A week later, I showed him camp pictures online; he responded, “No! I’m not going.” For months, I kept bringing it up, saying things like, “Wow did you see they have go-carts?” “Huh, look at this, they have a petting zoo” Finally, one day, I saw him looking online to “see if it looked like a good place to find snakes” — OK, not exactly what I wanted him to do at camp, but I’ll take it. Eventually, we drove on a dreary Saturday in April for a tour. It was freezing; the pool was closed, bunks shuttered – the camp completely downtrodden from the winter. I reminded him how much brighter the property would look in the summer, and he agreed to let us put down a deposit if we promised that if he didn’t like it after DAY ONE, we could come to get him. We promised. As you can guess, on day three, I received an email from him that said, “I love it!!!!!!!!!!!!!!!!!!!!!!!!! I’m having so much fun, I do miss you though. OK see you.”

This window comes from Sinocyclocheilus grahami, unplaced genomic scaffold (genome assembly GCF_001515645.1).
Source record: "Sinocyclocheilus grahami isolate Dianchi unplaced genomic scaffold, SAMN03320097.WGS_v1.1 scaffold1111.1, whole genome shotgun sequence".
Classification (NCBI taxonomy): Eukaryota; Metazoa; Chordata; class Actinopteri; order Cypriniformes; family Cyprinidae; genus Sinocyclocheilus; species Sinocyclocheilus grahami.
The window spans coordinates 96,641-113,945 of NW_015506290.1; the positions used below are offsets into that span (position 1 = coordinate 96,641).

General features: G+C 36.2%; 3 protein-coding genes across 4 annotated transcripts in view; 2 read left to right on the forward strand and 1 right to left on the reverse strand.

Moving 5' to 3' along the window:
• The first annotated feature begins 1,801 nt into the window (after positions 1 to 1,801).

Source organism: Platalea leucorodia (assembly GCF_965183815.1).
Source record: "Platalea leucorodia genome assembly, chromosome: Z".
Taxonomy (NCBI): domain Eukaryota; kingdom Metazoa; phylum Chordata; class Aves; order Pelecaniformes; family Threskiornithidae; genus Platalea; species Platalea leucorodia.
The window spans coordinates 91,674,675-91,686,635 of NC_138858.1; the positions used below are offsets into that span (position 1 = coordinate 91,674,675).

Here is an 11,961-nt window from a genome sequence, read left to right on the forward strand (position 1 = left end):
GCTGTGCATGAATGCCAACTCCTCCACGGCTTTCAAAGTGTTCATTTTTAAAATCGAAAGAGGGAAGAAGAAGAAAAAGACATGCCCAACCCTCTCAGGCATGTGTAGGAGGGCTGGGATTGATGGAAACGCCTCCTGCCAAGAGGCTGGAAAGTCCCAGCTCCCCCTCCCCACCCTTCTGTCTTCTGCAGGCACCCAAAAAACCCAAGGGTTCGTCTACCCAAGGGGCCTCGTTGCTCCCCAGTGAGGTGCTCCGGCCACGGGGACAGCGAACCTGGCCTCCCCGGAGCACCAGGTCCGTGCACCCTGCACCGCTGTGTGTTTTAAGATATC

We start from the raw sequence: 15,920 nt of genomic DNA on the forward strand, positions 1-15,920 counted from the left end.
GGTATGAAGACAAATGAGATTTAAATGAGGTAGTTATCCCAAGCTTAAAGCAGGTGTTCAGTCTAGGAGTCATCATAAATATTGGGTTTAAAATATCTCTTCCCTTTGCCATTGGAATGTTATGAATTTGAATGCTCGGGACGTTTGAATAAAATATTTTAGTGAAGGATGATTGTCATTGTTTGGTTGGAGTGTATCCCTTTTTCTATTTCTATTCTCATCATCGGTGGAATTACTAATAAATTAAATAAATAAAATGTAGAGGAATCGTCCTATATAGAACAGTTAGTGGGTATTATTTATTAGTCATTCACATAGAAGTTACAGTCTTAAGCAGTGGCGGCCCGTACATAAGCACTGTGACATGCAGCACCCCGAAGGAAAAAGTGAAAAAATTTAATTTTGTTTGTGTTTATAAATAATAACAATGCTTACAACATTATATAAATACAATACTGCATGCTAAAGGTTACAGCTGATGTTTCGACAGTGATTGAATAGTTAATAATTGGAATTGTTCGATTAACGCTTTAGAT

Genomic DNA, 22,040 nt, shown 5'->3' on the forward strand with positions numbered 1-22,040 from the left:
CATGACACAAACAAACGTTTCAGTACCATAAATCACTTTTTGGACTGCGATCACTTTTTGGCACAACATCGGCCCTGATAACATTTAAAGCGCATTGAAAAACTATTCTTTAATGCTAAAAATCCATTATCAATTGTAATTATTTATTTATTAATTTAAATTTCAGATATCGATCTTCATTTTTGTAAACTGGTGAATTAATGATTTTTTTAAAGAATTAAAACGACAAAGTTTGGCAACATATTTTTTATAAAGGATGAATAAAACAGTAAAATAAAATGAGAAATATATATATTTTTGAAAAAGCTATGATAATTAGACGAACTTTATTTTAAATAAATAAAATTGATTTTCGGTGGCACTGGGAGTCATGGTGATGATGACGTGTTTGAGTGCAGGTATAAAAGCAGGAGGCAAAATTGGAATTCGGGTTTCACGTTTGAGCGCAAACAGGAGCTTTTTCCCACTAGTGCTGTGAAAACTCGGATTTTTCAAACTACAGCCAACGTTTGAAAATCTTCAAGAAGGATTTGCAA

Starting around 9 or 10, most children are ready for sleepaway camp. Yet for many parents of children on the autism spectrum, it is unthinkable their child would attend camp, citing reasons such as

“My child could never spend a night without me.”

“My child wets the bed.”

“My child has meltdowns.”

“My child has severe anxiety.”

“My child has sensory processing issues and could not tolerate the noise/chaos.”

“My child has food allergies/is a picky eater.”

While understandable, many of these objections (and everyone’s situation is different) are unfounded. Amongst the many reputable and accredited special needs sleepaway camps in the US, most offer highly trained counselors and dedicated staff amid beautiful surroundings to give children with autism their first taste of independence. Many directors of special needs camps are former special education teachers or therapists. Most counselors are college students studying special needs in school. As they work toward their degree in occupational therapy, speech therapy, behavioral therapy, etc., their summer at camp hones their skills and helps them gain valuable experience. Low camper-to-counselor ratios, medical staff on-hand 24/7, and activities carefully curated with special needs in mind all contribute to the independence a child with autism can gain in the summer. Children with autism who are petrified to spend a night away from home like my son, find that after a day or two of “freedom” and the outdoors, they are enjoying a life changing experience.